GUWAHATI, July 4 � Scholars here differ much on the issue of naming the university being established by upgrading Cotton College. A section of them suggests that the new university should be named after one of the illustrious children of the State, the other section is for naming the new university after Sir Henry Stedman Cotton. However, all of them unequivocally welcome the government decision to upgrade both Cotton College and JB College into affiliating universities.
Initiating the debate on the issue, Prof Ranjit Kumar Dev Goswami of Gauhati University (GU) said that Sir Henry Cotton, though got the first college of the then province of Assam named after him, was, however, not respectful to the people of the province. To him, they belonged to the races of wholly uncivilized and savage people. At least his Indian and Home Memories (London, 1910, p. 248) gives one this impression, said Prof Goswami.
�The long-held notion of Henry Cotton having founded the college at Guwahati is what seems to me to have swept a major component of the 19th century history under the rug,� he said.
The university should either be named after the greatest Indian classical scholar of the 19th century Anundoram Borooah, or after the name of the great social activist and visionary Manik Chandra Barua, whose relentless efforts at prevailing upon the colonial rulers to establish a college at Guwahati yielded the desired result in 1901, he said. Further, he said, Henry Stedman Cotton taking all credit for establishing the college is what needs to be questioned now.
On the whole, the views of Prof Dev Goswami have been supported by historians Prof Jogendra Nath Phukan and Prof Rajen Saikia, and litterateur Prof Nagen Saikia, while former Vice Chancellors (VCs) Prof Nirmal Kumar Choudhury, Prof Kishori Mohan Pathak and Prof Amarjyoti Choudhury have insisted that the name of the new university should be after Sir Henry Cotton.
Former GU VC Prof NK Choudhury said that Cotton College has completed 100 years with this name. The sentiments of many generations of NE Indian people are connected with this name. The college is known all over the world through its products, he said. He also expressed the apprehension that with the removal of the name of Sir Henry Cotton from the university, the name Cotton College will also be pushed into oblivion. �We should go for establishing new universities in the name of illustrious children of Assam like Anundoram Borooah and Manik Chandra Barua. It would not be proper to honour them by replacing the name of Sir Henry Cotton,� Prof Choudhury said.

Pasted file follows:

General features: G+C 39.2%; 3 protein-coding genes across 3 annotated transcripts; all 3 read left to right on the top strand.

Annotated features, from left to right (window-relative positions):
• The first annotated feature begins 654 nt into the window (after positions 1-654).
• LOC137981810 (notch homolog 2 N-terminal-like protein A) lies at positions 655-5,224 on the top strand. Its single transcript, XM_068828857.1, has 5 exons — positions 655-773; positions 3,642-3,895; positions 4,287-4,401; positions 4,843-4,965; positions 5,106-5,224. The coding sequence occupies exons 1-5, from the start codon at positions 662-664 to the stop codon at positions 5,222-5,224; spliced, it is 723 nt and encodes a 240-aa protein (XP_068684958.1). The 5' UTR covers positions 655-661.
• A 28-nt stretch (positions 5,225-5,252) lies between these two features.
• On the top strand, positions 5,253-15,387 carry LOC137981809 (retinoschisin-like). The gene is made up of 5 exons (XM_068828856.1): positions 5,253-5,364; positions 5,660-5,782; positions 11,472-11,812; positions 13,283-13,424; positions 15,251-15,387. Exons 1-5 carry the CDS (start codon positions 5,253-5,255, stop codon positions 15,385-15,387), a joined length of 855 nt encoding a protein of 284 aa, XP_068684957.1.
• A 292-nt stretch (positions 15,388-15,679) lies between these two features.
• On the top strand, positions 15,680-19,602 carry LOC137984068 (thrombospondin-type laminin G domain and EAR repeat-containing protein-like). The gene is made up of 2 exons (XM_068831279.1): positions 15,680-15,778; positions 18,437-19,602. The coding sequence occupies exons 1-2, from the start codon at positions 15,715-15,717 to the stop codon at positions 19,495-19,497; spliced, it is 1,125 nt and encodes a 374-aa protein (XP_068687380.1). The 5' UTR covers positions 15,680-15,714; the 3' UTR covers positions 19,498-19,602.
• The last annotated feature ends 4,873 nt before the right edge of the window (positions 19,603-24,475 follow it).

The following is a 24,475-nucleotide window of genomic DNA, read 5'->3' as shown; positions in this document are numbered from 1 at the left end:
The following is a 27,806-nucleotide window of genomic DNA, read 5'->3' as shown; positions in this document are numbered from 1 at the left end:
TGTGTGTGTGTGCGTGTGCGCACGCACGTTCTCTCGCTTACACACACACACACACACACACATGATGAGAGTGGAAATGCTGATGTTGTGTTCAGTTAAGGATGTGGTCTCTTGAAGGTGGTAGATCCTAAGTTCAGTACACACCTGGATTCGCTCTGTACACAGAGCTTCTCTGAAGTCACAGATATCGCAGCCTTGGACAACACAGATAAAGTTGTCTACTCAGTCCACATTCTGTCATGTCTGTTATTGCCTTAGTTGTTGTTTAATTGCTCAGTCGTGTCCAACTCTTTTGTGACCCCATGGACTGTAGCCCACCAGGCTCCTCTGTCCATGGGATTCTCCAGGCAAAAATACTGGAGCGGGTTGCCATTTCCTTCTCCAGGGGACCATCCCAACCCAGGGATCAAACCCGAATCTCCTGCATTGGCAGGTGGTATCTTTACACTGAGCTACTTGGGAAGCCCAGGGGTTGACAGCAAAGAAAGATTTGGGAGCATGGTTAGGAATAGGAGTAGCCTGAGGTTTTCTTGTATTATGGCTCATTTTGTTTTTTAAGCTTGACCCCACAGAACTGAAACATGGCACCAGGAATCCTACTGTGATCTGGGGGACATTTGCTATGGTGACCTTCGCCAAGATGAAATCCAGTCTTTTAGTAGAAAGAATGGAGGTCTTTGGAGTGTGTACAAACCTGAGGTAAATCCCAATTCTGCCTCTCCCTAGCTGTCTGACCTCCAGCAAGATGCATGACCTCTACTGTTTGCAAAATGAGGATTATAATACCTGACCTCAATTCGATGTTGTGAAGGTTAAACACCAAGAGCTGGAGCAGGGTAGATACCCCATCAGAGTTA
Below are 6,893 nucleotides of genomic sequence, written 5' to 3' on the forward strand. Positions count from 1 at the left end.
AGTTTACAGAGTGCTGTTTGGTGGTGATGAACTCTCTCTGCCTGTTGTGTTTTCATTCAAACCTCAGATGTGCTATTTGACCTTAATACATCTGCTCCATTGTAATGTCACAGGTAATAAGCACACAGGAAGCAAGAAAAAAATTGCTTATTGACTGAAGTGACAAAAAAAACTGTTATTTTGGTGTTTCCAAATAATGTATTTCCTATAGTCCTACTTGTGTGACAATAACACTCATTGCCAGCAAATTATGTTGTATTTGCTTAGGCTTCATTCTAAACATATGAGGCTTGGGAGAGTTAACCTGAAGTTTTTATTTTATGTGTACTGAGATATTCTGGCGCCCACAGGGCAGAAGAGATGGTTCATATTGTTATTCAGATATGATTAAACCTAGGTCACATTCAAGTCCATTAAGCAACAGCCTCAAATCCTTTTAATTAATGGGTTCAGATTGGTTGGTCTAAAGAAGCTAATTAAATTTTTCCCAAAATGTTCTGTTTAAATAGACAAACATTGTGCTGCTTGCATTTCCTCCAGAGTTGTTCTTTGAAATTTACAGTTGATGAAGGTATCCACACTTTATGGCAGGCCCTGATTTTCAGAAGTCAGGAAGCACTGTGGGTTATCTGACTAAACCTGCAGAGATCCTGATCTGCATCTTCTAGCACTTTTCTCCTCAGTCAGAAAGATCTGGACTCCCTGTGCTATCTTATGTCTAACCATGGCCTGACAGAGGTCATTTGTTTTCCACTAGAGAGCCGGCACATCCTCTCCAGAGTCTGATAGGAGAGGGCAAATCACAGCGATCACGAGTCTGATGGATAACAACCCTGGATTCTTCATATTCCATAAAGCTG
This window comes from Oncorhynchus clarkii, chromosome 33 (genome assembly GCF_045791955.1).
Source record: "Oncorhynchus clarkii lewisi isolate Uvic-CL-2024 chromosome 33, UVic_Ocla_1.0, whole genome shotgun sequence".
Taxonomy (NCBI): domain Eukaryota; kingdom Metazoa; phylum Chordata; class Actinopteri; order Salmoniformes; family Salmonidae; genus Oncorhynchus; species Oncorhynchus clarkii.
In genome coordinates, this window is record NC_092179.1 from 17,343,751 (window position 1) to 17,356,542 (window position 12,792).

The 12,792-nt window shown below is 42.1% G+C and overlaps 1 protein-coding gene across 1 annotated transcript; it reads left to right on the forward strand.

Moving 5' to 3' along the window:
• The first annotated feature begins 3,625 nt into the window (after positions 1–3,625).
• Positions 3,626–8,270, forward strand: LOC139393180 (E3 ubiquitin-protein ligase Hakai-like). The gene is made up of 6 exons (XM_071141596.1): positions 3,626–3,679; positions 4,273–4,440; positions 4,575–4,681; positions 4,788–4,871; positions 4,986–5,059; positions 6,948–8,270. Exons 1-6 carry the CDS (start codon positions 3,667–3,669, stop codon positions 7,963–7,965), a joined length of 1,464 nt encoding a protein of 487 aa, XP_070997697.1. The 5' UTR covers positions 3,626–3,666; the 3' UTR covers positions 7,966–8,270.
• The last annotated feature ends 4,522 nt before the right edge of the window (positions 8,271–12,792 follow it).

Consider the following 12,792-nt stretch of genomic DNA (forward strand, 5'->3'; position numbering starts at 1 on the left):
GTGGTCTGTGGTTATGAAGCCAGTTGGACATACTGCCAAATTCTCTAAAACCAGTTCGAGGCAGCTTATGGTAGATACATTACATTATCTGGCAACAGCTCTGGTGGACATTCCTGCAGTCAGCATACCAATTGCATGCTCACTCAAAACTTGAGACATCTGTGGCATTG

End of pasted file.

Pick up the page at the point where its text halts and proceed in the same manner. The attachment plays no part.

Former Tezpur University VC Prof KM Pathak said that the name of Sir Henry Cotton is associated with the college for quite a long time and it should be allowed to be continued. The new university should as well be named after Sir Henry Cotton.
Another former GU VC Prof A Choudhury said, �We all are in awe of the heritage of scholarship that has thrived on the historic decision of the composite society of Assam to set up a college called Cotton College in 1901. Indeed, we all revere that decision and the consequent heritage of scholarship. Irrespective of the new facts, what matters more is the heritage of scholarship. Hence, in all humility, I am for continuity of the name,� he said.
Professor JN Phukan said that the name Cotton College was okay considering the colonial-day situation. �We are an independent nation now and there is no reason as such to name the university, built on the edifice of Cotton College, after Sir Henry Cotton. It should be named after any of the illustrious children of the soil.�
Former Asam Sahitya Sabha president Prof Nagen Saikia said, �It would have been the most befitting thing if the university could be named after Manik Chandra Barua for his pioneering role in setting up the institutions of higher learning in the region.�
Prof Rajen Saikia said, �Though the name of Sir Henry Cotton should not be removed from the college, the university deserves a different name. To me, the university shall be a new institution, and, therefore, it deserves a different name and it makes no disrespect to Sir Henry Cotton.�